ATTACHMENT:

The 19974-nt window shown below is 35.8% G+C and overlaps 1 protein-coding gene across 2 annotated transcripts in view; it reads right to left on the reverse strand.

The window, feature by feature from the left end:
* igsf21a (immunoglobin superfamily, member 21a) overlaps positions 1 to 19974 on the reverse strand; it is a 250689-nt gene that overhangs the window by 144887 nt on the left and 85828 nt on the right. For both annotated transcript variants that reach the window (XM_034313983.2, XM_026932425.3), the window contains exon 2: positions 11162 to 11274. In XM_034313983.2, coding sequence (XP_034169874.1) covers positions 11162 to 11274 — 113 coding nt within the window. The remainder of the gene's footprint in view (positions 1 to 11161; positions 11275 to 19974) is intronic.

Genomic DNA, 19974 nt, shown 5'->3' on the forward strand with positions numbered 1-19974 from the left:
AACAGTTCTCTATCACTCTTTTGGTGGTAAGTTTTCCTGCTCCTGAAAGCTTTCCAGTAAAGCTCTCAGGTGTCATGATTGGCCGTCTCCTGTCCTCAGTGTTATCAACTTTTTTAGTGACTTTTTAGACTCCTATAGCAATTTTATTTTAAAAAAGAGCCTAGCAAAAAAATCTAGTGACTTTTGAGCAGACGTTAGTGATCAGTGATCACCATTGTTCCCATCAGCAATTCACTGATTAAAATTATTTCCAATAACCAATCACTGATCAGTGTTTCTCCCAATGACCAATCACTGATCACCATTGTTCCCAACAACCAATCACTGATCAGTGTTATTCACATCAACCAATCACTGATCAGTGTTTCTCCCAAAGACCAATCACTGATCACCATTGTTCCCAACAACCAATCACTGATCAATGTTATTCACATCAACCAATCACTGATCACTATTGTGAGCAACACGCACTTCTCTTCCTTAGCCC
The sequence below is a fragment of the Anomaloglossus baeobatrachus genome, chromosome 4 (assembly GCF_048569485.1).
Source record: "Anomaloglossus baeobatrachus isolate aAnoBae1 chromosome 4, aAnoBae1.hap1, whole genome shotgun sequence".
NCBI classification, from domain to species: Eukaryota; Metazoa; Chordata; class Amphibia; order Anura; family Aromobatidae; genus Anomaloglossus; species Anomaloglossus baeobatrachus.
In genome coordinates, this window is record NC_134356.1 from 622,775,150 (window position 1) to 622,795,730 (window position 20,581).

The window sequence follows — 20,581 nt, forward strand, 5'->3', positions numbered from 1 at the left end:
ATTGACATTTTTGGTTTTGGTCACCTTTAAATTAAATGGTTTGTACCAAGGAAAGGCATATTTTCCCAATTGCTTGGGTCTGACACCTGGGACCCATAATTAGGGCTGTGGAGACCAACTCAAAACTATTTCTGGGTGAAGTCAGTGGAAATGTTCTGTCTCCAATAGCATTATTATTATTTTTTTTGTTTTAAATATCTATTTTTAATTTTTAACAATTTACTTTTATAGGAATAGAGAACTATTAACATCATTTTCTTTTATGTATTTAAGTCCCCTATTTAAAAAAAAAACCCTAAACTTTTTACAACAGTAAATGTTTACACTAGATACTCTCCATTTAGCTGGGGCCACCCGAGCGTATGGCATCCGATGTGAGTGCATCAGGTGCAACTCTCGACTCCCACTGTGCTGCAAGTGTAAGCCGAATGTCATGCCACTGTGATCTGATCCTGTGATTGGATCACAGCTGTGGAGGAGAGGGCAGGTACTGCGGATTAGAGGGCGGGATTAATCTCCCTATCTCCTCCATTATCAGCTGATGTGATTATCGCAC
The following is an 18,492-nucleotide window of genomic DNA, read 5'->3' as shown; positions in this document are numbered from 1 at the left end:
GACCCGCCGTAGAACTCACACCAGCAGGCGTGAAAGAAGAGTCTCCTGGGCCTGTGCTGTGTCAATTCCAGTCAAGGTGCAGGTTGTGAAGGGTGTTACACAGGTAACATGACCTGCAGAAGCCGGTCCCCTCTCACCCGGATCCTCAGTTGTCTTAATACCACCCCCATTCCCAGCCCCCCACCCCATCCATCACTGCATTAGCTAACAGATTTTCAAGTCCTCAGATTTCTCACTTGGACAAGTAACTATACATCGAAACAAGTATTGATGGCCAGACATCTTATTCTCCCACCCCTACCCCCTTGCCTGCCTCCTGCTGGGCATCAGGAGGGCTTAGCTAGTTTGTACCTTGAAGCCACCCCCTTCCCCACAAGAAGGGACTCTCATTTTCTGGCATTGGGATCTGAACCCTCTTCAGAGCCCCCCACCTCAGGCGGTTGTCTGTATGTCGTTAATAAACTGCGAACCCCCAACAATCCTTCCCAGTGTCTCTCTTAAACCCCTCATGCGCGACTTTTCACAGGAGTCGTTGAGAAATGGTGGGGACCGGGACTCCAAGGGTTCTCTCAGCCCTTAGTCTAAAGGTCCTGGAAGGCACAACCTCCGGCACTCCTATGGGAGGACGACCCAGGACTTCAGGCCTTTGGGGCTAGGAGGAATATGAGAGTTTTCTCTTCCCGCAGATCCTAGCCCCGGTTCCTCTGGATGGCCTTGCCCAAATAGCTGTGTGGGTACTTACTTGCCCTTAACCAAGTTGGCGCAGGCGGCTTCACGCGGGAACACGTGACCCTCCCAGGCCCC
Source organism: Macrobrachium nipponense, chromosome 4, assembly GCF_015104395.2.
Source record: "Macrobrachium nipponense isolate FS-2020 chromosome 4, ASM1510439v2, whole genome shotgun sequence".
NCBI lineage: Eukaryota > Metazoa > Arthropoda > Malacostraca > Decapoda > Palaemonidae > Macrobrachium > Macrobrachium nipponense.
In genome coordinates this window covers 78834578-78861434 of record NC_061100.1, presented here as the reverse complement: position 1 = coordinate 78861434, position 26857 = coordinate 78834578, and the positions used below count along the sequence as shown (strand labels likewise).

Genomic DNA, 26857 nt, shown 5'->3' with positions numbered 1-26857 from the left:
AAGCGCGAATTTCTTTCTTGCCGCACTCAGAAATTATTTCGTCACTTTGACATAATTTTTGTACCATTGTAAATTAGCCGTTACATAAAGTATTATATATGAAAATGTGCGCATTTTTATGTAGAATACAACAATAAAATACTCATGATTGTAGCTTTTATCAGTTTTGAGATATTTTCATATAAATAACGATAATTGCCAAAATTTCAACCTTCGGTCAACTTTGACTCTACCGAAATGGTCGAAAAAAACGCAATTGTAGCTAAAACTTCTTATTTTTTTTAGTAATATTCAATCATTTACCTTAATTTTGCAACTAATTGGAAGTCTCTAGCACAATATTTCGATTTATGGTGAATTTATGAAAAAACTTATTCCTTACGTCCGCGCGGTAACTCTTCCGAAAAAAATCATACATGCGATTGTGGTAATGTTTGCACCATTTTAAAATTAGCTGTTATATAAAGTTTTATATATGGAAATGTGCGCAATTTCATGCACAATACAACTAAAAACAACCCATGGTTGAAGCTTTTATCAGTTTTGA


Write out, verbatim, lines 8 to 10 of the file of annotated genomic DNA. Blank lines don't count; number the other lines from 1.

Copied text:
NCBI classification, from domain to species: Eukaryota; Metazoa; Chordata; class Amphibia; order Anura; family Aromobatidae; genus Anomaloglossus; species Anomaloglossus baeobatrachus.
In genome coordinates, this window is record NC_134356.1 from 622,775,150 (window position 1) to 622,795,730 (window position 20,581).

The window sequence follows — 20,581 nt, forward strand, 5'->3', positions numbered from 1 at the left end: